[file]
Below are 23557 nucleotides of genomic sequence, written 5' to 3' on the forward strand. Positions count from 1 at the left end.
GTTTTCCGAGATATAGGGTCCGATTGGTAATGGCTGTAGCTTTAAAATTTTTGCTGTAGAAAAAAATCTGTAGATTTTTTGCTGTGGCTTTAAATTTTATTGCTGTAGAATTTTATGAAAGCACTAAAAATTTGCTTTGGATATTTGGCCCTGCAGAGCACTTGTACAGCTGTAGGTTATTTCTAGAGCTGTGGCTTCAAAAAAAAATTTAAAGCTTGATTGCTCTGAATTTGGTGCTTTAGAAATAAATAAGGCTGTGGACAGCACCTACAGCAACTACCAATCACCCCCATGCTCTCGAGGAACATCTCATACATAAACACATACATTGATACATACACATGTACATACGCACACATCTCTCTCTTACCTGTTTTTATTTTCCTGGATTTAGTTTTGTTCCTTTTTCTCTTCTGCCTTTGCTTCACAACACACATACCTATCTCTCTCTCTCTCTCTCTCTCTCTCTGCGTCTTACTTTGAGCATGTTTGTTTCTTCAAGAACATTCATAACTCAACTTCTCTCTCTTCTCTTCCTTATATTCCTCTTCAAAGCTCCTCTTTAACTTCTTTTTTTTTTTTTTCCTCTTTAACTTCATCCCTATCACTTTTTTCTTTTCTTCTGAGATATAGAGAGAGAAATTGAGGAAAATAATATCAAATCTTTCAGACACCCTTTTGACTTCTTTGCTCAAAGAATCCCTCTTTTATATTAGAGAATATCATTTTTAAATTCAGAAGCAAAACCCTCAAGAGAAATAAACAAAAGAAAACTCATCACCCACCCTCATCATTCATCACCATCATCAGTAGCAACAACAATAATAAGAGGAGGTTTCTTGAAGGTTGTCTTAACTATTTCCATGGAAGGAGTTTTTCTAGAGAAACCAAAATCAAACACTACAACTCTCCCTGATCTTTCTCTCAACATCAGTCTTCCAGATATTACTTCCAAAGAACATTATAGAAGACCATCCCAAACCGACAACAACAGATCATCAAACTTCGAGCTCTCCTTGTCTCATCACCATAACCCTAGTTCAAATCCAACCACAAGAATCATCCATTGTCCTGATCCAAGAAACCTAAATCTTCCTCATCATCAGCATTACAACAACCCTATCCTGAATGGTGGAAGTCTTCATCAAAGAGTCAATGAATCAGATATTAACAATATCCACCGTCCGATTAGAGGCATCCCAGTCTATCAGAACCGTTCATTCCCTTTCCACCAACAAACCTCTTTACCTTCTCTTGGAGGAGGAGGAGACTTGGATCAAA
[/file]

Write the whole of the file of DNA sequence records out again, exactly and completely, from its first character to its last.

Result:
Below are 23557 nucleotides of genomic sequence, written 5' to 3' on the forward strand. Positions count from 1 at the left end.
GTTTTCCGAGATATAGGGTCCGATTGGTAATGGCTGTAGCTTTAAAATTTTTGCTGTAGAAAAAAATCTGTAGATTTTTTGCTGTGGCTTTAAATTTTATTGCTGTAGAATTTTATGAAAGCACTAAAAATTTGCTTTGGATATTTGGCCCTGCAGAGCACTTGTACAGCTGTAGGTTATTTCTAGAGCTGTGGCTTCAAAAAAAAATTTAAAGCTTGATTGCTCTGAATTTGGTGCTTTAGAAATAAATAAGGCTGTGGACAGCACCTACAGCAACTACCAATCACCCCCATGCTCTCGAGGAACATCTCATACATAAACACATACATTGATACATACACATGTACATACGCACACATCTCTCTCTTACCTGTTTTTATTTTCCTGGATTTAGTTTTGTTCCTTTTTCTCTTCTGCCTTTGCTTCACAACACACATACCTATCTCTCTCTCTCTCTCTCTCTCTCTCTGCGTCTTACTTTGAGCATGTTTGTTTCTTCAAGAACATTCATAACTCAACTTCTCTCTCTTCTCTTCCTTATATTCCTCTTCAAAGCTCCTCTTTAACTTCTTTTTTTTTTTTTTCCTCTTTAACTTCATCCCTATCACTTTTTTCTTTTCTTCTGAGATATAGAGAGAGAAATTGAGGAAAATAATATCAAATCTTTCAGACACCCTTTTGACTTCTTTGCTCAAAGAATCCCTCTTTTATATTAGAGAATATCATTTTTAAATTCAGAAGCAAAACCCTCAAGAGAAATAAACAAAAGAAAACTCATCACCCACCCTCATCATTCATCACCATCATCAGTAGCAACAACAATAATAAGAGGAGGTTTCTTGAAGGTTGTCTTAACTATTTCCATGGAAGGAGTTTTTCTAGAGAAACCAAAATCAAACACTACAACTCTCCCTGATCTTTCTCTCAACATCAGTCTTCCAGATATTACTTCCAAAGAACATTATAGAAGACCATCCCAAACCGACAACAACAGATCATCAAACTTCGAGCTCTCCTTGTCTCATCACCATAACCCTAGTTCAAATCCAACCACAAGAATCATCCATTGTCCTGATCCAAGAAACCTAAATCTTCCTCATCATCAGCATTACAACAACCCTATCCTGAATGGTGGAAGTCTTCATCAAAGAGTCAATGAATCAGATATTAACAATATCCACCGTCCGATTAGAGGCATCCCAGTCTATCAGAACCGTTCATTCCCTTTCCACCAACAAACCTCTTTACCTTCTCTTGGAGGAGGAGGAGACTTGGATCAAA